Is CNN “The Enemy Of The People”?

It began at the Trump Rally this past Tuesday in Tampa. I was covering the rally as part of the press corps for News Talk Florida. A sizable crowd was on hand and, as is customary, the attendees and media had to wait for a couple of hours for President Trump to take the podium. To fill the time, news reporters wrote their columns and the television media made brief on-air reports, including Jim Acosta of CNN, a well known adversary to this administration.

Seeing Mr. Acosta begin to make his live report, the crowd turned around towards the camera, waved their Trump signs and began to chant “CNN sucks” as well as “USA” and “Trump.” As more people began to notice what was going on, they joined in and their voices grew louder and louder. So much so, Mr. Acosta was forced to curtail his report. This happened not just once, but at least two times.

The next day, the White House correspondent was interviewed on CNN and was visibly upset with the heckling in Tampa, whining, “It felt like we weren’t in America anymore,” and portrayed himself as a victim.

Some reports claimed President Trump had instigated the verbal attack on Mr. Acosta. This is simply not true as it happened long before Mr. Trump took the stage.

He also claimed the media worried about their safety. Frankly, the only person singled out by the crowd was Mr. Acosta during his report. Nobody cared about him when the camera was turned off. No other member of the media was addressed, other than a member of the press asking an attendee a question.

This is evidently a common occurence with Mr. Acosta as it has happened at other events. Bottom-line, the Trump supporters know who Mr. Acosta is and are acutely aware of his adversarial relationship with the president, which they do not appreciate.

Pursuant to this, in Thursday’s press conference, Mr. Acosta persisted in asking the press secretary, Sarah Sanders, if the Trump administration considered the media, “The enemy of the people.” Although she dodged the question, she claimed to be offended by the attacks by the press on her personally.

Ivanka Trump, the president’s daughter issued a statement that, No, she didn’t consider the media as an enemy of the people. This caused President Trump to Tweet on Thursday, “They asked my daughter Ivanka whether or not the media is the enemy of the people. She correctly said no. It is the FAKE NEWS, which is a large percentage of the media, that is the enemy of the people!”

It is no secret the public no longer trusts the media, reaching incredible lows. Republicans and independents generally regard it as an organ of the Democrats.

When there is any push back to a story in the press, particularly by the president, they claim foul. Ever since the beginning of his candidacy, Mr. Trump knew he wasn’t liked by the press, which is typical for most Republican presidents. Unlike his predecessors though who simply took the abuse, Mr. Trump is not afraid to return fire which annoys the press to no end, claiming he is being “unpresidential.” He refutes this comment by saying, “It is a lot easier to act presidential than to do what I do,” a reference to his results orientation.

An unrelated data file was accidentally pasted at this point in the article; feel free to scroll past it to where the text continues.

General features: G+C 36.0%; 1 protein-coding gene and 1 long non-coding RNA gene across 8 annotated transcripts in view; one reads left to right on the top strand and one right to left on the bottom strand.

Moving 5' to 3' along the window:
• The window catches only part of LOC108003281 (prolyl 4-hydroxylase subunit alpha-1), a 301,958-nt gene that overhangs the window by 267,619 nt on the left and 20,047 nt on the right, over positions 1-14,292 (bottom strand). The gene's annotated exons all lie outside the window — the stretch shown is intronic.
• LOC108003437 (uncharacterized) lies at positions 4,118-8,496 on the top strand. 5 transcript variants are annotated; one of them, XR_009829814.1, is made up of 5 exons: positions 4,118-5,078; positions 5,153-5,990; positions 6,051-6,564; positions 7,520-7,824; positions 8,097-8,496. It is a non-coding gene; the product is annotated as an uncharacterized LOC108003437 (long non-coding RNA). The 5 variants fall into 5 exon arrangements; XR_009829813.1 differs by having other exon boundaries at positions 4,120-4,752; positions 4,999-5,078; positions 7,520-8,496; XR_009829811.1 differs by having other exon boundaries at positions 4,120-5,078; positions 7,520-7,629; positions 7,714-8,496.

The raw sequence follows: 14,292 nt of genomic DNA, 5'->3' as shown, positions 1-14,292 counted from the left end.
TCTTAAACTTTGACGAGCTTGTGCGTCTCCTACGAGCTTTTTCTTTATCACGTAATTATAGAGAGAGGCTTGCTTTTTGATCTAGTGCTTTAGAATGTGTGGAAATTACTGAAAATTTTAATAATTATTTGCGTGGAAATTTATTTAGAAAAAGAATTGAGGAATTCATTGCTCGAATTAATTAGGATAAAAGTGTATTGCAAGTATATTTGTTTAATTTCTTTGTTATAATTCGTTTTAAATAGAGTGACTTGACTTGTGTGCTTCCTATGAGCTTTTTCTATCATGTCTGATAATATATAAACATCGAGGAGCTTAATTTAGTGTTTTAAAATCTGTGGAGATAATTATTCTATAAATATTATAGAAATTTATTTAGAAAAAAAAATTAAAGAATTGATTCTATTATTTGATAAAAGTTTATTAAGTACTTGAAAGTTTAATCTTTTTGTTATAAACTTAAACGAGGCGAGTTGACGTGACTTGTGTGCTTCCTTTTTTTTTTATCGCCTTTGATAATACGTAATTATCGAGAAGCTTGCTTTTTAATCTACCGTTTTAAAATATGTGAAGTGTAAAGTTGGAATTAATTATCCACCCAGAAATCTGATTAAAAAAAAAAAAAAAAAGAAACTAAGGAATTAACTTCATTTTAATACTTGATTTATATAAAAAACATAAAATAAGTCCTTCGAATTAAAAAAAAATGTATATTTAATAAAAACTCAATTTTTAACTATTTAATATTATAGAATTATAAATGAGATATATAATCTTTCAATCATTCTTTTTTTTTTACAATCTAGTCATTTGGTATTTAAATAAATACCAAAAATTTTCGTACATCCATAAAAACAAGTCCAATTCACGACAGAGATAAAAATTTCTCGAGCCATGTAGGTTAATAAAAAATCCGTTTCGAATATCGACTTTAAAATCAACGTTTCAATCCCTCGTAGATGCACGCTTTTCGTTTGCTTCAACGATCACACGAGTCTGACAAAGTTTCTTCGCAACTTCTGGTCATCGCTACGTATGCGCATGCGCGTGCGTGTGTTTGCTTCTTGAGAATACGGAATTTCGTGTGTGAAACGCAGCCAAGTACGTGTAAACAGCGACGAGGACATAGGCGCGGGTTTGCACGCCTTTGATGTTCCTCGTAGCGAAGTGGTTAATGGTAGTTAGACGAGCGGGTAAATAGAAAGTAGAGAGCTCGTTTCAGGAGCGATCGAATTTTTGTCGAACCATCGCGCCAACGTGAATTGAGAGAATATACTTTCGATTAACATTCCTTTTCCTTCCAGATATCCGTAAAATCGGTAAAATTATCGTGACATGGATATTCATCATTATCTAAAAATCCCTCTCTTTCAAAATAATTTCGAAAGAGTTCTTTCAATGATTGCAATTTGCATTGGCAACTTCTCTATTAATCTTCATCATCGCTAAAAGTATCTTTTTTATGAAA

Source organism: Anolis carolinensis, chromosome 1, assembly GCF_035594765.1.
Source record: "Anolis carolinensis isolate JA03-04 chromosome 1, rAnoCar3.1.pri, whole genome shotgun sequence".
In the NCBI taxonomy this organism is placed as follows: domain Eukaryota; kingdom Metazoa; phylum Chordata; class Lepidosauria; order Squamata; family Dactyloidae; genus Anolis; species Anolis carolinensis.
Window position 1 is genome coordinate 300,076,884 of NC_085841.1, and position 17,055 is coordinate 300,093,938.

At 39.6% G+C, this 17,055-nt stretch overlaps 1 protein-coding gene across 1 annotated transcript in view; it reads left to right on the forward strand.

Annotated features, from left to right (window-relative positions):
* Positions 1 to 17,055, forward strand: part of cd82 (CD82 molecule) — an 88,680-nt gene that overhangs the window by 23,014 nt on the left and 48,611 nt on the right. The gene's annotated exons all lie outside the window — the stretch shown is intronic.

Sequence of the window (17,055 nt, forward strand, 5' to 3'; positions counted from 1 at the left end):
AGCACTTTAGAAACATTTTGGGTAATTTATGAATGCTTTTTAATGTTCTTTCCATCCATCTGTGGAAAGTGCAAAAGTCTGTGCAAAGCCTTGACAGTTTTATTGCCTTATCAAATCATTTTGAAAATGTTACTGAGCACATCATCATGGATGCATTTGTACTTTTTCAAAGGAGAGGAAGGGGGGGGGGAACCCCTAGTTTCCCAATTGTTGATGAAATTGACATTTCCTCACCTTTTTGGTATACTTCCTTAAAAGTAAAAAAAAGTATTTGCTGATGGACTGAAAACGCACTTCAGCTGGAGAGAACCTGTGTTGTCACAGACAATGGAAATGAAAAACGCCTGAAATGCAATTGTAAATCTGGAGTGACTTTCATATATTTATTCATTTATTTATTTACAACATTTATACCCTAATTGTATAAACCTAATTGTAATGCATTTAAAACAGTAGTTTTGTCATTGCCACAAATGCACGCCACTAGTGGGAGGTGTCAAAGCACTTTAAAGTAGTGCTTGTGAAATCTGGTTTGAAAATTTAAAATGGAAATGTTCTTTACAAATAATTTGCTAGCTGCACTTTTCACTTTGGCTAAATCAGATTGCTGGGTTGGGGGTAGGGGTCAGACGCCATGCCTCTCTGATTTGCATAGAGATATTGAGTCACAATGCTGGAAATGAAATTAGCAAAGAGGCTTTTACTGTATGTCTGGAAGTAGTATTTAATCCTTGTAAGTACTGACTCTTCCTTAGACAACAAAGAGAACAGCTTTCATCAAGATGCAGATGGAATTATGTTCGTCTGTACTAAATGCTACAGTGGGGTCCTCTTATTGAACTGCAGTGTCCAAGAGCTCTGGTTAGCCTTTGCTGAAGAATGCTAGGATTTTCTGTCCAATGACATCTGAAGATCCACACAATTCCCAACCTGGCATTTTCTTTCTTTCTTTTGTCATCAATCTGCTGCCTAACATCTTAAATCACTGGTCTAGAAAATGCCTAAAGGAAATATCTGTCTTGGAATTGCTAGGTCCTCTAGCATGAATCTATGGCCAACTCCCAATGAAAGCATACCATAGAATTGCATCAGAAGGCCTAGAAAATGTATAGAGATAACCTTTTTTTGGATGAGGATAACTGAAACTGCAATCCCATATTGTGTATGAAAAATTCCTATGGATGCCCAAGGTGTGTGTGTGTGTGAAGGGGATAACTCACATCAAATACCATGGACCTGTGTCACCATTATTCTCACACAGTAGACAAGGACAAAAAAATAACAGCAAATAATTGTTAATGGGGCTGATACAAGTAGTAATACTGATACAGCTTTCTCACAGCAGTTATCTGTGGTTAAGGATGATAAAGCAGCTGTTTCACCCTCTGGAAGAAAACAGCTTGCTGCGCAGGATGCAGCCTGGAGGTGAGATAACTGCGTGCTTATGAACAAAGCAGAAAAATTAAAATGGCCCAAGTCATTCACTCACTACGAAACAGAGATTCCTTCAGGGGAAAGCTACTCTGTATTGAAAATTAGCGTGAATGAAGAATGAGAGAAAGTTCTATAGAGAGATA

Sitting there as a member of the press, I was asked my opinions on various subjects. Inevitably, the first question asked was, “Are you with CNN?” After I assured them I was not, they asked some rather interesting questions about the media and politics in general.

Basically, I think CNN’s Jim Acosta is getting a small taste of his own medicine, and certainly doesn’t like it. Somehow he believes he should be exempted from criticsm. The heckling he receives at the Trump rallies is a result of his own doing. He has gone out of his way to irritate the administration and certainly doesn’t come across as “fair and balanced.” Supporters of the president recognize this and treats him accordingly.

Somehow I am reminded of the old saying, “If you cannot stand the heat…”

Keep the Faith!

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Copyright © 2018 by Tim Bryce. All rights reserved.

 

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Tim Bryce is a freelance writer and management consultant located in the Tampa Bay area of Florida. As an avid writer and speaker, Tim discusses everything from business and management, to politics and morality, to systems and technology, and our ever changing world. His columns are educational and entertaining, discussing the things we tend to take for granted or overlook in our walk through life. He has published over a thousand such articles. In addition to his columns, Tim's audio segments are syndicated on the radio and in podcasts. He is also a former correspondent for the Tampa Tribune. As a management consultant, Tim specializes in systems and technology. He has traveled extensively around the world training and supporting a variety of companies of all sizes and shapes, from the boardroom to the trenches. Tim has authored several books on a variety of computer and management related subjects including "The IRM Revolution: Blueprint for the 21st Century" which was on the Top Ten list in Japan, and penned the "PRIDE" Methodologies for IRM." More recently, he published a four volume set entitled, "Bryce’s Uncommon Sense Series." Tim graduated from Ohio University in 1976 with a Bachelor of Science degree in Communications. His blog can be found at: timbryce.com E-mail: [email protected] Twitter: @timbryce